I read Bernice L. McFadden’s novel about the tragedy of Emmett Till without knowing details about the historical event. Her seductive story explores the how and why of his murder in Money, Mississippi, in August 1955, beginning decades before the incident and concluding 50 years later. Emmett Till’s death claimed the nation’s attention, thanks in part to his mother, who demanded an open casket, so the world could witness what white racists had done to her black son. The incident ignited the fledgling, modern civil rights movement into a raging fire.
Some historical background: Emmett Till was a 14-year-old Chicago black boy who came to Money to visit relatives. He whistled at a white woman, Carolyn Bryant, unaware of racist rules in the Jim Crow South. Bryant’s husband and brother-in-law brutally murdered Emmett for what he did. The boy’s savagely beaten body was found in the Tallahatchie River. The accused, Roy Bryant and J. W. Millam, were acquitted by an all-white, all-male jury. In 1956, protected by double jeopardy, they brazenly confessed to Emmett’s murder in Look magazine.
I chose to read Gathering of Waters not only to understand better the Emmett Till story, but also because I was intrigued by the narrator — Money, Mississippi. It is such an odd choice for a narrator, and yet it’s the prefect vehicle for a detached viewpoint that sweeps over generations. It’s a wise, experienced, confident and gentle voice, almost grandfatherly, and because towns don’t talk in real life, we’re alerted immediately this story will stretch the imagination.
At the start of the book, Money tells us:
“Listen, if you choose to believe nothing else that transpires here, believe this: your body does not have a soul; your soul has a body, and souls never, ever die.”
This phenomenon is first illustrated in the story by a whore named Esther. In the early 20th century, after her death, she jumps into the body of a little girl named Doll Hilson, who then displays the whore’s personality. As she grows up, Doll’s lust destroys families, including her own. Doll dies in the Great Mississippi Flood of 1927. Esther then takes up residence in the body of a drowned boy, J. W. Millam, who comes back to life.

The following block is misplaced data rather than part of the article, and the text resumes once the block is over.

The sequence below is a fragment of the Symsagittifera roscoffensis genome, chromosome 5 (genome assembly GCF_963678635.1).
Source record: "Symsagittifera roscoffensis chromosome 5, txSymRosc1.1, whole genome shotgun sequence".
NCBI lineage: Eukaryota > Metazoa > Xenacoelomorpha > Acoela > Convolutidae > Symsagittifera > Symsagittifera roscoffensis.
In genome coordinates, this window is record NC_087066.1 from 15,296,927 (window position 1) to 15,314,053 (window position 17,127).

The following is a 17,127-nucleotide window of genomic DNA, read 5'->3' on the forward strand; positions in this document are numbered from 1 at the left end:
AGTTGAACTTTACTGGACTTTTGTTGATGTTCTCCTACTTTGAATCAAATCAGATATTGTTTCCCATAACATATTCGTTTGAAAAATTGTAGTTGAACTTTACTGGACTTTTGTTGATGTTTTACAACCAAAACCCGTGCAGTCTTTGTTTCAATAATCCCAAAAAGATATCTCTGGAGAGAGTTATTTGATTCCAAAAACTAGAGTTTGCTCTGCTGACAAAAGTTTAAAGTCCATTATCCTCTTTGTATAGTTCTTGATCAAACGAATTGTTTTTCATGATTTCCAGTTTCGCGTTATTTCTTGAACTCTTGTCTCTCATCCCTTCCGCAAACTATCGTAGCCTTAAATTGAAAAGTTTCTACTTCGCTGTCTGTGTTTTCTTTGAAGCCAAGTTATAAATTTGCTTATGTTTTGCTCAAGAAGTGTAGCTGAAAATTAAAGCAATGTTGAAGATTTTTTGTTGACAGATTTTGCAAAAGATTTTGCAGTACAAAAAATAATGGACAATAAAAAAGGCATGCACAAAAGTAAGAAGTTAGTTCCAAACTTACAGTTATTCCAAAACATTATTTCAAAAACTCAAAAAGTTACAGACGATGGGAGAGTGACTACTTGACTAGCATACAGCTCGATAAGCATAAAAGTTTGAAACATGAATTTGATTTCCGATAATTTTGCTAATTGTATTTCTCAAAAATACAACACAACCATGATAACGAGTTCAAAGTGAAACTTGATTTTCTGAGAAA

We reach this first connection to Emmett’s history two-thirds into the book. That can feel like a long stretch of reading, when you’re anticipating a real life event that’s driving the plot. I can’t claim this as a drawback, however, because had I known more about the Emmett Till story, I likely wouldn’t have had such restless anticipation to get to August 1955. Even so, a brief note about real events, or the people of the events, at the front of this fictionalized history would make a difference and give the story more power for those less in the know. When I read about Esther and the drowned boy, I didn’t know J. W. Millam was one of Emmett’s killers.
Under McFadden’s vision, we read a sentimental, innocent reason behind Emmett’s whistling at Carolyn Bryant. Also, there’s no dwelling on the kidnapping, mutilation and murder of the 14-year-old boy, rather enough in the narrative so we feel the horror of it, including the injustice that took place at Bryant and Millam’s trial. Thereafter, the author introduces Emmett’s spirit. It is not an eerie or demanding presence, rather a wanting of togetherness with Tass Hilson, who is the grand-daughter of Doll Hilson and also the girl Emmett kissed hours before he was taken from his bed at night and killed.
Thanks to McFadden’s exquisite creativity, we have a more peaceful ending for Emmett Till, and a marvelous wish for love and kindness, from that unusual narrator, Money, Mississippi.
To read more about the murder of Emmett Till, here are some resources:
- From the PBS American Experience history series, “The Murder of Emmett Till: The brutal killing that mobilized the civil rights movement.”
- From Crime Magazine, the Emmett Till story, which includes: “After an all-white, all-male jury acquitted Till’s two killers, the case festered for 49 years until the U.S. Justice Department reopened it in 2004. In late February of 2007, a Lefore County, Miss., grand jury declined to issue any new indictments, effectively bringing the case to an abrupt and ignoble end.”
- From The Smithsonian, an interview with Emmett’s cousin, Simeon Wright, who was with Emmett the night he was murdered. The occasion for the interview was The Smithsonian’s acquisition of Emmett’s coffin in 2009. After the re-investigation of the murder in Mississippi 2005, the coffin could not be re-interred.
- From Traveling with Twain: In Search of America’s Identity, a photo of the country store where Emmett whistled at Carolyn Bryant.